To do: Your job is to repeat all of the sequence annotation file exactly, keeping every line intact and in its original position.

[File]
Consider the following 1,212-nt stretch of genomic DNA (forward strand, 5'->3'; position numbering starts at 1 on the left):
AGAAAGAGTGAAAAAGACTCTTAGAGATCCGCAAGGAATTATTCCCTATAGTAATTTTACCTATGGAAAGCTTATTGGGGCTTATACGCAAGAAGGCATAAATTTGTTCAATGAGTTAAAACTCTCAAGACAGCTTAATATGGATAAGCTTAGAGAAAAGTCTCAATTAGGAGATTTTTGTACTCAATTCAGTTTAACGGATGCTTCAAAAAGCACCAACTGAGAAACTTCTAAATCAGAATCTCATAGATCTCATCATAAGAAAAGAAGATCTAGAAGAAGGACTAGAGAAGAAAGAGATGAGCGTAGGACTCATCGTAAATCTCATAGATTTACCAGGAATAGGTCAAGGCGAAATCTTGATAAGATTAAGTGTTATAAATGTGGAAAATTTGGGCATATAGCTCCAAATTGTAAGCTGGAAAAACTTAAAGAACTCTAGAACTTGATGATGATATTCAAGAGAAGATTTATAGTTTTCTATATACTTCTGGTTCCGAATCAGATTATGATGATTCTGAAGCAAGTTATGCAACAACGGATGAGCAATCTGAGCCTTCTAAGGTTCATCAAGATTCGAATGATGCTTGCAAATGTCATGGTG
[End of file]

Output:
Consider the following 1,212-nt stretch of genomic DNA (forward strand, 5'->3'; position numbering starts at 1 on the left):
AGAAAGAGTGAAAAAGACTCTTAGAGATCCGCAAGGAATTATTCCCTATAGTAATTTTACCTATGGAAAGCTTATTGGGGCTTATACGCAAGAAGGCATAAATTTGTTCAATGAGTTAAAACTCTCAAGACAGCTTAATATGGATAAGCTTAGAGAAAAGTCTCAATTAGGAGATTTTTGTACTCAATTCAGTTTAACGGATGCTTCAAAAAGCACCAACTGAGAAACTTCTAAATCAGAATCTCATAGATCTCATCATAAGAAAAGAAGATCTAGAAGAAGGACTAGAGAAGAAAGAGATGAGCGTAGGACTCATCGTAAATCTCATAGATTTACCAGGAATAGGTCAAGGCGAAATCTTGATAAGATTAAGTGTTATAAATGTGGAAAATTTGGGCATATAGCTCCAAATTGTAAGCTGGAAAAACTTAAAGAACTCTAGAACTTGATGATGATATTCAAGAGAAGATTTATAGTTTTCTATATACTTCTGGTTCCGAATCAGATTATGATGATTCTGAAGCAAGTTATGCAACAACGGATGAGCAATCTGAGCCTTCTAAGGTTCATCAAGATTCGAATGATGCTTGCAAATGTCATGGTG